However, with the decline in Biblical literacy, most students study 40 hours of Maslow's views with little-to-no Biblical insight, throwing graduation caps in an effort to gain satisfaction, recognition, and purpose. The danger in liberal thinking is the self-made man finds satisfaction. In reality, Maslow's man is on a cavernous hunt for pleasure, climbing a pyramid of outside forces for self-actualization. Standing movements in history are built on archaic faith, not liberal thinking. Biblically-based perspectives propagated western civilization, and are slowly eradicated poverty much like the progress Maslow sought to recreate in his hierarchy. A Biblically-based view humanizes mankind from conception, not relying on their perception or reception in the world.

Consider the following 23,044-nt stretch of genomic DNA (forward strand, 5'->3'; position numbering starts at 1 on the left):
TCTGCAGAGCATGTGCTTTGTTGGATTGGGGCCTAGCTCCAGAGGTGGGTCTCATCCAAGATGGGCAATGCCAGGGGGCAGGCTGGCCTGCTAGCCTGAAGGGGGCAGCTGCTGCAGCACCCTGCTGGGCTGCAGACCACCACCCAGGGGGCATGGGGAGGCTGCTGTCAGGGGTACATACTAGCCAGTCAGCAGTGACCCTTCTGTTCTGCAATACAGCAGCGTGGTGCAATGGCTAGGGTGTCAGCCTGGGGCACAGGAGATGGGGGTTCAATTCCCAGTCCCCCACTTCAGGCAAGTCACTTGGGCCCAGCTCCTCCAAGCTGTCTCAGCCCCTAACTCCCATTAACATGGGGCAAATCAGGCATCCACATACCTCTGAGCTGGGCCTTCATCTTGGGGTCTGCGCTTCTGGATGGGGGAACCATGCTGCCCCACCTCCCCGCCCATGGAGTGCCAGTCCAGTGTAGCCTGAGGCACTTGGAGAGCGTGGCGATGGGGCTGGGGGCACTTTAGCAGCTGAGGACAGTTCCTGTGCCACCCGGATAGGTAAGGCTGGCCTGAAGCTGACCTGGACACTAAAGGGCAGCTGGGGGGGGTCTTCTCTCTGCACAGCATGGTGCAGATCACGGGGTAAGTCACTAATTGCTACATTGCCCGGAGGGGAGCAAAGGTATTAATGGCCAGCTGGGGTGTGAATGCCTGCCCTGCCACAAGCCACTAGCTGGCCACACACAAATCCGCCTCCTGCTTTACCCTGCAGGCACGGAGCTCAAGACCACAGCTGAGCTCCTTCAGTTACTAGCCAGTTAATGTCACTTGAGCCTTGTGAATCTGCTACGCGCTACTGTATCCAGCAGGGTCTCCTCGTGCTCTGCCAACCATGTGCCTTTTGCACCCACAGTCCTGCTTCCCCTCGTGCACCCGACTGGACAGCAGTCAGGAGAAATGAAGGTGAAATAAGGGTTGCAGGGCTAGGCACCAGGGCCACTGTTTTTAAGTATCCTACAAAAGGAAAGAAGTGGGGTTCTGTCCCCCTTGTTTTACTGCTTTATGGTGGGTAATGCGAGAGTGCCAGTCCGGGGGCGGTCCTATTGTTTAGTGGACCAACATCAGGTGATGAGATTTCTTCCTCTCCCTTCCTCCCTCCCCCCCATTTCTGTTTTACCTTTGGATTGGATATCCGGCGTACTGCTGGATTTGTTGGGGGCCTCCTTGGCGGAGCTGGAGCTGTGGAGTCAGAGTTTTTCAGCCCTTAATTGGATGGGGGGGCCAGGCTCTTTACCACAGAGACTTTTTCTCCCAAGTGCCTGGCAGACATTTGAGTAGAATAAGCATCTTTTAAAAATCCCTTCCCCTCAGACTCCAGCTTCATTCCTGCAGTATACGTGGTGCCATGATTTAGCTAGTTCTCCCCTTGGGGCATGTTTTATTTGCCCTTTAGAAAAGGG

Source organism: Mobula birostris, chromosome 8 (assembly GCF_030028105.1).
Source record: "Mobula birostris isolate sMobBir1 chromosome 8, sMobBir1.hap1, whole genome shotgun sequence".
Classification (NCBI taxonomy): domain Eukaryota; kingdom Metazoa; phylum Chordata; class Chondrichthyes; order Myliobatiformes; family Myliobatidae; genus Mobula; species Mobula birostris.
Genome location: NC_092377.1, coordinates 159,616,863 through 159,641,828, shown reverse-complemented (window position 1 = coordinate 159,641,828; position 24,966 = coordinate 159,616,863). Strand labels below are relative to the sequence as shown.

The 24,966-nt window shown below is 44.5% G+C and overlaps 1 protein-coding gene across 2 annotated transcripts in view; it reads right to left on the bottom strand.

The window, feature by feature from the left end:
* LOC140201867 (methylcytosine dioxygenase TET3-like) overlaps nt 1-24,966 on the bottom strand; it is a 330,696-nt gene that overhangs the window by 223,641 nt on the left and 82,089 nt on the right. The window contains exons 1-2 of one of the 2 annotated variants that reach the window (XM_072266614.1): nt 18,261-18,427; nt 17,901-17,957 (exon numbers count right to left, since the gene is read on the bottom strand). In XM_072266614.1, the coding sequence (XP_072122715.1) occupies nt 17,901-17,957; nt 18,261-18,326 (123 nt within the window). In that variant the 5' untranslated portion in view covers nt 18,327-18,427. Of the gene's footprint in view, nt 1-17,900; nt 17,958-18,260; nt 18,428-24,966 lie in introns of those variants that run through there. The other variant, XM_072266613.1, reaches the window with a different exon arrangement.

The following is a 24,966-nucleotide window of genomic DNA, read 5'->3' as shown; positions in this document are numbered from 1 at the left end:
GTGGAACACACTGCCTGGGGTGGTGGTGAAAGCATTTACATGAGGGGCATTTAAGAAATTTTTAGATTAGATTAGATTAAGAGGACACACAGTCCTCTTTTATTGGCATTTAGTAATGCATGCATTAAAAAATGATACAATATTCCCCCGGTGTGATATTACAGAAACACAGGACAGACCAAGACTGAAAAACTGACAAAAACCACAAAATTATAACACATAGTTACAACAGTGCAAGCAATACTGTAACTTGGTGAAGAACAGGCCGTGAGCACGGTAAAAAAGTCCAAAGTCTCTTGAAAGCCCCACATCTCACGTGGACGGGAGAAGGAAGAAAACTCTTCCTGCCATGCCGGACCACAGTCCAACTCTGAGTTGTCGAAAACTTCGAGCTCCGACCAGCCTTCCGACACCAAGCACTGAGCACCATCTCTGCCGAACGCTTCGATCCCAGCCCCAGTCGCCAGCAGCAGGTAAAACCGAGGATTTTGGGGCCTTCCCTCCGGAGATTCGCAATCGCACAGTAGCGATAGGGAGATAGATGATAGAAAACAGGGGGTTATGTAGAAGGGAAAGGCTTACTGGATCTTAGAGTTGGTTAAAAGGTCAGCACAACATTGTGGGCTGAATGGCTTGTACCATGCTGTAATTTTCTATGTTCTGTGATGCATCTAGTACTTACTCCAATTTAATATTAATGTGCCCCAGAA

The 106.5 Year Test
Recently we published an article on our oldest alumni, Minnie Nelson. We published another article beside it noting the staying hand of the Lord on Hillcrest during the Great Depression. The 1930's cut the number of Lutheran boarding schools in half following the dust bowl. A Hillcrest alumnus wrote to me shortly after the publication. He noted what I call Maslow's Push, a movement in academia and school choice to meet base biological needs. Clothes, shelter, and food are primary drivers for most parents. If their kids have base needs met it opens a path for progress and satisfaction. For many, school is a place for students to learn a trade or develop an intellect to become consumers, people designed to produce and consume to their satisfaction, safety, and comfort.
An alumnus wrote to us after receiving the publication. He noted the difference in his mother's education, who attended Hillcrest during the depression era, from the modern era. His mother's drive in high school training brought an understanding of God and His world. Her ability to produce and care was built on an identity and connection with the Creator and Caretaker.